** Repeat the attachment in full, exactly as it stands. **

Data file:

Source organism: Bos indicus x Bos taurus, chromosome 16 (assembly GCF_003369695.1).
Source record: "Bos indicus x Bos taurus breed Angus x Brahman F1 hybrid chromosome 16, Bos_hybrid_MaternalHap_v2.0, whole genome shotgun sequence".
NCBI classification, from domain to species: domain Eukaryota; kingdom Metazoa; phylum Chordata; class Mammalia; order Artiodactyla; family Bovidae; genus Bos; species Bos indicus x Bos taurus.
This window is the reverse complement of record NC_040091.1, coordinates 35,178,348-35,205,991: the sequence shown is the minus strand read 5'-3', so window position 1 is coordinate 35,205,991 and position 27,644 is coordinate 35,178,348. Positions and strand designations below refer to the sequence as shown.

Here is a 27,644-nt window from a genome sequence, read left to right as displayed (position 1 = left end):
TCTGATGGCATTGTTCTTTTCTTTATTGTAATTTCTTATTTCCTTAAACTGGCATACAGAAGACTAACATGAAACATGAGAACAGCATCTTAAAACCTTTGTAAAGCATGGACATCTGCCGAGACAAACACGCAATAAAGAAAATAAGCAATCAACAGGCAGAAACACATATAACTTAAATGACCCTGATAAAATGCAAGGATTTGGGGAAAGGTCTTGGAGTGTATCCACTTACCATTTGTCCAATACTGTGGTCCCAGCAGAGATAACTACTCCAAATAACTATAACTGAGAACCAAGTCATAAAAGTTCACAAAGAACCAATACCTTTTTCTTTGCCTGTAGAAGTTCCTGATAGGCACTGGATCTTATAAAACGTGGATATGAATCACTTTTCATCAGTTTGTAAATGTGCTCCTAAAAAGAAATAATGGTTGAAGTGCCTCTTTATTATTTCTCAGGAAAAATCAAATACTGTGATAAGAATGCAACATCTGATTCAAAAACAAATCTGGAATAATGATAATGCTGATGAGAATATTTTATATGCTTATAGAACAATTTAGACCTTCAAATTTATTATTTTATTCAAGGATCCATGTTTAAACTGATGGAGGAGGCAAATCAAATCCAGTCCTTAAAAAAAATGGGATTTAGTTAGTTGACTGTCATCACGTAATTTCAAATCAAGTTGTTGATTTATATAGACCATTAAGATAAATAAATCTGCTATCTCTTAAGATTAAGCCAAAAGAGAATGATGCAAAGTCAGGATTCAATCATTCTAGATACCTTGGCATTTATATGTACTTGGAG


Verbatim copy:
Source organism: Bos indicus x Bos taurus, chromosome 16 (assembly GCF_003369695.1).
Source record: "Bos indicus x Bos taurus breed Angus x Brahman F1 hybrid chromosome 16, Bos_hybrid_MaternalHap_v2.0, whole genome shotgun sequence".
NCBI classification, from domain to species: domain Eukaryota; kingdom Metazoa; phylum Chordata; class Mammalia; order Artiodactyla; family Bovidae; genus Bos; species Bos indicus x Bos taurus.
This window is the reverse complement of record NC_040091.1, coordinates 35,178,348-35,205,991: the sequence shown is the minus strand read 5'-3', so window position 1 is coordinate 35,205,991 and position 27,644 is coordinate 35,178,348. Positions and strand designations below refer to the sequence as shown.

Here is a 27,644-nt window from a genome sequence, read left to right as displayed (position 1 = left end):
TCTGATGGCATTGTTCTTTTCTTTATTGTAATTTCTTATTTCCTTAAACTGGCATACAGAAGACTAACATGAAACATGAGAACAGCATCTTAAAACCTTTGTAAAGCATGGACATCTGCCGAGACAAACACGCAATAAAGAAAATAAGCAATCAACAGGCAGAAACACATATAACTTAAATGACCCTGATAAAATGCAAGGATTTGGGGAAAGGTCTTGGAGTGTATCCACTTACCATTTGTCCAATACTGTGGTCCCAGCAGAGATAACTACTCCAAATAACTATAACTGAGAACCAAGTCATAAAAGTTCACAAAGAACCAATACCTTTTTCTTTGCCTGTAGAAGTTCCTGATAGGCACTGGATCTTATAAAACGTGGATATGAATCACTTTTCATCAGTTTGTAAATGTGCTCCTAAAAAGAAATAATGGTTGAAGTGCCTCTTTATTATTTCTCAGGAAAAATCAAATACTGTGATAAGAATGCAACATCTGATTCAAAAACAAATCTGGAATAATGATAATGCTGATGAGAATATTTTATATGCTTATAGAACAATTTAGACCTTCAAATTTATTATTTTATTCAAGGATCCATGTTTAAACTGATGGAGGAGGCAAATCAAATCCAGTCCTTAAAAAAAATGGGATTTAGTTAGTTGACTGTCATCACGTAATTTCAAATCAAGTTGTTGATTTATATAGACCATTAAGATAAATAAATCTGCTATCTCTTAAGATTAAGCCAAAAGAGAATGATGCAAAGTCAGGATTCAATCATTCTAGATACCTTGGCATTTATATGTACTTGGAG